- the reason for the dismissal falls within 5 categories set out in legislation (which includes redundancy); and
- it follows a reasonable process.
Redundancy is a fair reason for dismissal but that’s not enough. Your employer will need to show it has followed a reasonable process which includes:
- warning and consulting with you about the proposed redundancy;
- identifying an appropriate selection pool and criteria; and
- considering alternative employment.
If you have less than two years’ service, whilst your employer does not necessarily have to follow the process above and therefore could terminate your employment unexpectedly without following a process, they are not permitted to terminate your employment if the reason for your dismissal is discriminatory or because you have made a protected disclosure.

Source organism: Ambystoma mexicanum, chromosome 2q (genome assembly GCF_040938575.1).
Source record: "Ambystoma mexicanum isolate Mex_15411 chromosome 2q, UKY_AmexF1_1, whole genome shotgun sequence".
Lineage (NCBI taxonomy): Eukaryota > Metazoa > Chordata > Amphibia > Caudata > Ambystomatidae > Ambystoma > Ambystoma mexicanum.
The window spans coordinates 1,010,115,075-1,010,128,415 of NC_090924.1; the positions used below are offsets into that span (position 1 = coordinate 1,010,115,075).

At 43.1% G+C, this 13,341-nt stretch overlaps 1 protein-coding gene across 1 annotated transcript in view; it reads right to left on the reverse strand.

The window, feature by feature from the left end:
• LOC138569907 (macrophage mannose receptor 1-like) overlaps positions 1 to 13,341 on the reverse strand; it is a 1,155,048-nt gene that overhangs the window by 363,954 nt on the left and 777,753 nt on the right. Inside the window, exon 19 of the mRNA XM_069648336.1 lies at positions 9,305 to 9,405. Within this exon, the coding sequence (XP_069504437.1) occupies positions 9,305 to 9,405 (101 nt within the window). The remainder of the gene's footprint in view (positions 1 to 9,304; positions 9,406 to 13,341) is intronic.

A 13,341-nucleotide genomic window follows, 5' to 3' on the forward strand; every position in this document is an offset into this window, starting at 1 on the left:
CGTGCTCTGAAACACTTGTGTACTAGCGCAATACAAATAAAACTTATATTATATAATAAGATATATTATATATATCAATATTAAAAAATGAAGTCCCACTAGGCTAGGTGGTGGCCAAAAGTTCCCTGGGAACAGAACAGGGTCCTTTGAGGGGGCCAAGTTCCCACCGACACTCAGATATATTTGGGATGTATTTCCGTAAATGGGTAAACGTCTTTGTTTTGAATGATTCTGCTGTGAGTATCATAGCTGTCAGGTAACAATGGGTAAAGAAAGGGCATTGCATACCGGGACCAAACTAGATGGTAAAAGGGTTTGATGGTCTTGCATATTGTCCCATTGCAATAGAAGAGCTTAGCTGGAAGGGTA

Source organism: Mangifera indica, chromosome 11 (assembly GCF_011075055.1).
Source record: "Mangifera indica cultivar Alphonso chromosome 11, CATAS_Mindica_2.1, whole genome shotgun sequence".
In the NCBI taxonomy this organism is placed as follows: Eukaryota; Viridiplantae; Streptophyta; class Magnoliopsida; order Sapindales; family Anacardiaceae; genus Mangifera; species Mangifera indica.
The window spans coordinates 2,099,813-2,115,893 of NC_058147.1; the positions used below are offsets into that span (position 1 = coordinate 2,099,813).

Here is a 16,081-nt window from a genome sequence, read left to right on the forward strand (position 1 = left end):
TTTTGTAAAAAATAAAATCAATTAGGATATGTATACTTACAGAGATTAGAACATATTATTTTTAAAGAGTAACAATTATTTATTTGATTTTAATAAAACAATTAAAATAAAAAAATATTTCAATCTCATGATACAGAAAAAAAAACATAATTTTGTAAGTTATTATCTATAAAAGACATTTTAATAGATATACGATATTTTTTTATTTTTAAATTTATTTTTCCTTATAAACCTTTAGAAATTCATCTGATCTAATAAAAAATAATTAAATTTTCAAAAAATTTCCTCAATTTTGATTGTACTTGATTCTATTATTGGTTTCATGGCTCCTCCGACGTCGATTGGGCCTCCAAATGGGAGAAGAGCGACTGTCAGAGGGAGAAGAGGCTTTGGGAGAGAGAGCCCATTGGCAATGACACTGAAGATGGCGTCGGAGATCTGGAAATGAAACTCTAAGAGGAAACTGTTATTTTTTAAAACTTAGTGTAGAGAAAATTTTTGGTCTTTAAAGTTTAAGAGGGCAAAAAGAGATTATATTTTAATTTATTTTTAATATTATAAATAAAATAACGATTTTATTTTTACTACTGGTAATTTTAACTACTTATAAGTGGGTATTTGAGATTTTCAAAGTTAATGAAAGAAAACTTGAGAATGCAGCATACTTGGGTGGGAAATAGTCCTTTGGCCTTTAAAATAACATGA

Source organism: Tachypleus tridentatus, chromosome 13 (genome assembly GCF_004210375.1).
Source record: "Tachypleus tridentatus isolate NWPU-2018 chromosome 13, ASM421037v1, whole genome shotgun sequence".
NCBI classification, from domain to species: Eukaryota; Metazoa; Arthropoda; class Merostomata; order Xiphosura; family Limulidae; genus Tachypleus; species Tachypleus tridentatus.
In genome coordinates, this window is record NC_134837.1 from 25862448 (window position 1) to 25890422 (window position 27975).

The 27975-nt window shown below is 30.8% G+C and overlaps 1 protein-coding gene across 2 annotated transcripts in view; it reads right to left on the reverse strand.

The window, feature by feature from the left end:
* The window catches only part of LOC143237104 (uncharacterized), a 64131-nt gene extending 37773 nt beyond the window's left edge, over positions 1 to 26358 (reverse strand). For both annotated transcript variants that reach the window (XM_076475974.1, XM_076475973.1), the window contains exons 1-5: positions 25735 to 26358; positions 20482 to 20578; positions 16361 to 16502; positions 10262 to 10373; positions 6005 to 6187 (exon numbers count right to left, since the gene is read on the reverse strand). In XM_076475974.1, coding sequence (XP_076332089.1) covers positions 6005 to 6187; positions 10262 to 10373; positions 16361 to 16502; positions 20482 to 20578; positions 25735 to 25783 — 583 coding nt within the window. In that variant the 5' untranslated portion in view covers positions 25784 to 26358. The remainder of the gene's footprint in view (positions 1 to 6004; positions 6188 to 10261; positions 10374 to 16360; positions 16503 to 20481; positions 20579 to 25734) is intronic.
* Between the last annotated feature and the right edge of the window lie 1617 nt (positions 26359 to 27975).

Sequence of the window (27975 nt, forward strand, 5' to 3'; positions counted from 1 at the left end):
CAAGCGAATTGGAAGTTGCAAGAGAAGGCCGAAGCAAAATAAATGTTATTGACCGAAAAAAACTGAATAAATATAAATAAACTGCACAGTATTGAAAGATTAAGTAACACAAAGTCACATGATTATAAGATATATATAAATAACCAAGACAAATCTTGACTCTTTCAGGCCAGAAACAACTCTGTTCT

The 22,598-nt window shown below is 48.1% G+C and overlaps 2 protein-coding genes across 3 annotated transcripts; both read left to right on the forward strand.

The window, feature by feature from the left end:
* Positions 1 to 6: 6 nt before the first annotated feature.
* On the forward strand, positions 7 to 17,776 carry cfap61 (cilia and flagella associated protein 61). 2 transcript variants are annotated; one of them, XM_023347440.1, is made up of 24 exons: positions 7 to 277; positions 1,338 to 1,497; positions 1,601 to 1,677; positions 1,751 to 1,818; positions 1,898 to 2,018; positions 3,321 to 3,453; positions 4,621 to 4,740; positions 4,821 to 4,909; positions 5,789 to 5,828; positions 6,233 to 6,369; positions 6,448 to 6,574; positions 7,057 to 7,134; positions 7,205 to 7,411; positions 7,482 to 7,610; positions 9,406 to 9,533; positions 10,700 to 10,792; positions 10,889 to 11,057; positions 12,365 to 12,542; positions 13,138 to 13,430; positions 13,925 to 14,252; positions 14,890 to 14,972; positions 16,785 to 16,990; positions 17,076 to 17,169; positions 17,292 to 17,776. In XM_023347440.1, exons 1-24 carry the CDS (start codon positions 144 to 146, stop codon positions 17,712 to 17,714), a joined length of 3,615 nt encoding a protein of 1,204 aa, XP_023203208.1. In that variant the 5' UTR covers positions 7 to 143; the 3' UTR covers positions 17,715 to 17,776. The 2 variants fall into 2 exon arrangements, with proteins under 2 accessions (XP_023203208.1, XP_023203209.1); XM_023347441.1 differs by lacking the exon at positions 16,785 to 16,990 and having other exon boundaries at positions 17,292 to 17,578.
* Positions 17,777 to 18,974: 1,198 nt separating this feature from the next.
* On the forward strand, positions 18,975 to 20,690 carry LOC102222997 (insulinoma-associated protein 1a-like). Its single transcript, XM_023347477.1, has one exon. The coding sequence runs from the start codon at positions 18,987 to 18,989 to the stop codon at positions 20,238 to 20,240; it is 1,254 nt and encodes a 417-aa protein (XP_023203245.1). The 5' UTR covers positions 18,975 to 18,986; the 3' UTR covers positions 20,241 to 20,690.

If my job is “at risk” does that mean I have definitely lost my job?
Short answer is no.
Being put at risk of redundancy is only the first stage in the redundancy process. Your employer should consult with you before reaching a decision on whether your role is redundant. You should have at least two meetings as part of the consultation process.
The purpose of consultation is to discuss with you the rationale behind the proposed redundancy and the basis for your selection (including the pool and selection criteria). The consultation meetings give you an opportunity to put forward any suggestions which you may have to avoid your redundancy for your employer to consider.